Psychological Trauma

What is psychological trauma?

Psychological trauma has become recognized as a common risk factor for many problems that individuals experience, both psychological and somatic. Recent reviews of research have identified exposure to trauma as a risk factor for a wide range of psychiatric diagnoses. While trauma is has been specifically etiologically implicated in the diagnoses of Post traumatic stress disorder (PTSD), Acute stress disorder (ASD) and Dissociative identity disorder (DID), research has indicated that trauma exposure accounts for significant parts of the variance of the development of depression, anxiety disorders, Cluster B Axis II disorders, somatoform disorders, and some kinds of psychosis. Additionally, trauma exposure is frequently present in the histories of people with compulsive and addictive behaviors, with substance abuse being one of the two most frequently diagnosed co-morbid conditions for individuals with PTSD. Trauma is a biopsychosocial/spiritual-existential phenomenon whose effects can be seen in the forms of distress and dysfunction on almost every variable of human functioning.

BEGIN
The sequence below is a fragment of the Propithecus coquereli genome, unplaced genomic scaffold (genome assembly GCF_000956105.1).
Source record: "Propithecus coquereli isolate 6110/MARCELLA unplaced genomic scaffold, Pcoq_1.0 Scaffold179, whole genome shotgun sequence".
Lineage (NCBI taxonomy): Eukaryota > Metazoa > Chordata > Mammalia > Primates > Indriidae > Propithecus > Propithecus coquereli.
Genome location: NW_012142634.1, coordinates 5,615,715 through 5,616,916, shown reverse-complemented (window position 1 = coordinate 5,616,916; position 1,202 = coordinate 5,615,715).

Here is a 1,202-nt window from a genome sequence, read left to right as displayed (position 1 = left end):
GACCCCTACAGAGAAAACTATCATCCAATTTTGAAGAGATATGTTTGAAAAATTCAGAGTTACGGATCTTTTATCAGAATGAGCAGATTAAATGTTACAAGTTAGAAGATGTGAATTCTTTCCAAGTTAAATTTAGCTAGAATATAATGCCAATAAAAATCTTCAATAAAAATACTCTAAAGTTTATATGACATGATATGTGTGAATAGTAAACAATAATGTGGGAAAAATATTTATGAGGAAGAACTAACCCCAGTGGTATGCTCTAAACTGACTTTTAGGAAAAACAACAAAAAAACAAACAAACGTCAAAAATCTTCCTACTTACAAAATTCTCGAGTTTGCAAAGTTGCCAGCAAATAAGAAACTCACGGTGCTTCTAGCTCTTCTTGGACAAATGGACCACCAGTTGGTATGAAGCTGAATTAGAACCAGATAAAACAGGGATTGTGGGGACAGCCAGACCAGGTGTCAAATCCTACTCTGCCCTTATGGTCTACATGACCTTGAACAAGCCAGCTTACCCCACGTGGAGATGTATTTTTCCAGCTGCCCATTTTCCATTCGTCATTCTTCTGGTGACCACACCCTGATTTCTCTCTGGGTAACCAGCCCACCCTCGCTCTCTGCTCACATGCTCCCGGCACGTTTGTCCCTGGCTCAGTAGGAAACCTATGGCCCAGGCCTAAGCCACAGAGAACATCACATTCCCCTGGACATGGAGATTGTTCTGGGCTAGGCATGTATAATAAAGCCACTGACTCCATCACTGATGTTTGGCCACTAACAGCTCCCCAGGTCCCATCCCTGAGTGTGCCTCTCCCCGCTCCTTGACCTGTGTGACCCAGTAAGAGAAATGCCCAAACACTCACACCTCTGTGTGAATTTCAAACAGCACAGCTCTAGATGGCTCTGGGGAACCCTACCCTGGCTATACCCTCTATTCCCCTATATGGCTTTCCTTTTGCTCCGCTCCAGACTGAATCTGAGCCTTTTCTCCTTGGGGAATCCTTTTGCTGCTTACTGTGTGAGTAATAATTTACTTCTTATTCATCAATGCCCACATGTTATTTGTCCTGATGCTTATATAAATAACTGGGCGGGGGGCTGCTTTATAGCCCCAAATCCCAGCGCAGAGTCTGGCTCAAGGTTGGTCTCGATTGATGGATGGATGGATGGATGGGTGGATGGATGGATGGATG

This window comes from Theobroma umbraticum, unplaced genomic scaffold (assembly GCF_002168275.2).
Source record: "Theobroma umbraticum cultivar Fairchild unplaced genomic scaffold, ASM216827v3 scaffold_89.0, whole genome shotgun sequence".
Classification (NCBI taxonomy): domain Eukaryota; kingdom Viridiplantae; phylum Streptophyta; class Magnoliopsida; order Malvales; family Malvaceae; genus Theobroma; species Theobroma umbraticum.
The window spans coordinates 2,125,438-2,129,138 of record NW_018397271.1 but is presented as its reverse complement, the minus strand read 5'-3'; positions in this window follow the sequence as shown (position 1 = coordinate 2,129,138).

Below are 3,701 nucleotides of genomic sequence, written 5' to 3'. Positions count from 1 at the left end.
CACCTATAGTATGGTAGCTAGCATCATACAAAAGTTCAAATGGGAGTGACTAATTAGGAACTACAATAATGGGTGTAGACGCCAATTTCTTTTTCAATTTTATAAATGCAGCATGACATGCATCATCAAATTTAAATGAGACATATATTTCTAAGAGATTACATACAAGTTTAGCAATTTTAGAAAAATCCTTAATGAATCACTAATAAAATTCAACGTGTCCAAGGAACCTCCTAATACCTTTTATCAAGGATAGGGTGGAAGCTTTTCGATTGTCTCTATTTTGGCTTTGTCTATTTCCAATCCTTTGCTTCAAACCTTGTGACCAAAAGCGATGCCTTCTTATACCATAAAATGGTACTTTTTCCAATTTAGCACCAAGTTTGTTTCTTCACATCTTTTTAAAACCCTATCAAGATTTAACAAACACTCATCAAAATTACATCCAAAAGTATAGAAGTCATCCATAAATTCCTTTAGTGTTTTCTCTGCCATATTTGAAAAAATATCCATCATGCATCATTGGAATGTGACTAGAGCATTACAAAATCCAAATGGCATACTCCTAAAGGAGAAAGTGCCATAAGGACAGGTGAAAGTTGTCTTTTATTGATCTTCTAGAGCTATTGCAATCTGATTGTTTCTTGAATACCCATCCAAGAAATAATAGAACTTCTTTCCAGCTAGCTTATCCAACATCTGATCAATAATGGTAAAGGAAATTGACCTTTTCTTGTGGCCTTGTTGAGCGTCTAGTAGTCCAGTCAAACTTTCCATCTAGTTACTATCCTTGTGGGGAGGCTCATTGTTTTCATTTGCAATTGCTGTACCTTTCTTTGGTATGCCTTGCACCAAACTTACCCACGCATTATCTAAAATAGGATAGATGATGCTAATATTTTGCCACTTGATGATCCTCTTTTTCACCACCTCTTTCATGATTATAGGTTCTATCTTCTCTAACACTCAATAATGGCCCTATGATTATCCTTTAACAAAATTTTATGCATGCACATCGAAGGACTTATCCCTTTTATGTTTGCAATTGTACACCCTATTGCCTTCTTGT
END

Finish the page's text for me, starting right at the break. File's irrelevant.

What constitutes a trauma is often, naively, thought of as self-evident. Some traumas are large, frightening, uncommon events that engender fear, horror, helplessness, numbness, or disgust. However, for psychotherapists wishing to competently address experiences that are responded to with post-traumatic symptom pictures, an expanded understanding and definition of trauma is necessary. Some events that constitute a trauma are not perceived as so until years after the fact, although post-traumatic symptoms will be emerging well before the individual appraises themselves as having been exposed to a traumatic experience. Some trauma exposures are apparently small and private, more confusing or disorienting in the moment than horrifying. Some post-trauma symptoms manifest immediately, but are masked by their very nature because they are symptoms of numbness and disconnection. Other symptoms are florid, dysregulating, and sometimes daunting to the clinician, not only the client, sometimes leading to misdiagnosis and inappropriate care. Trauma can take the form of extreme betrayals of trust in which what is harmed is the relationship. It can also take the form of smaller events, known as insidious traumas or micro-aggressions. A person can also experience complex trauma, which refers to the experience of repeated exposure to trauma or neglect, often in childhood.

To learn more about my work on the topic of trauma, I invite you to investigate the resources that follow.

Upcoming talks and workshops about trauma

  • None at this time.

Written work about trauma

This list represents all of the books and CE courses I’ve written about trauma, as well as some recent chapters and journal articles, and some older works that are frequently cited. A complete list of my work on this topic is available in my CV.

Recorded media about trauma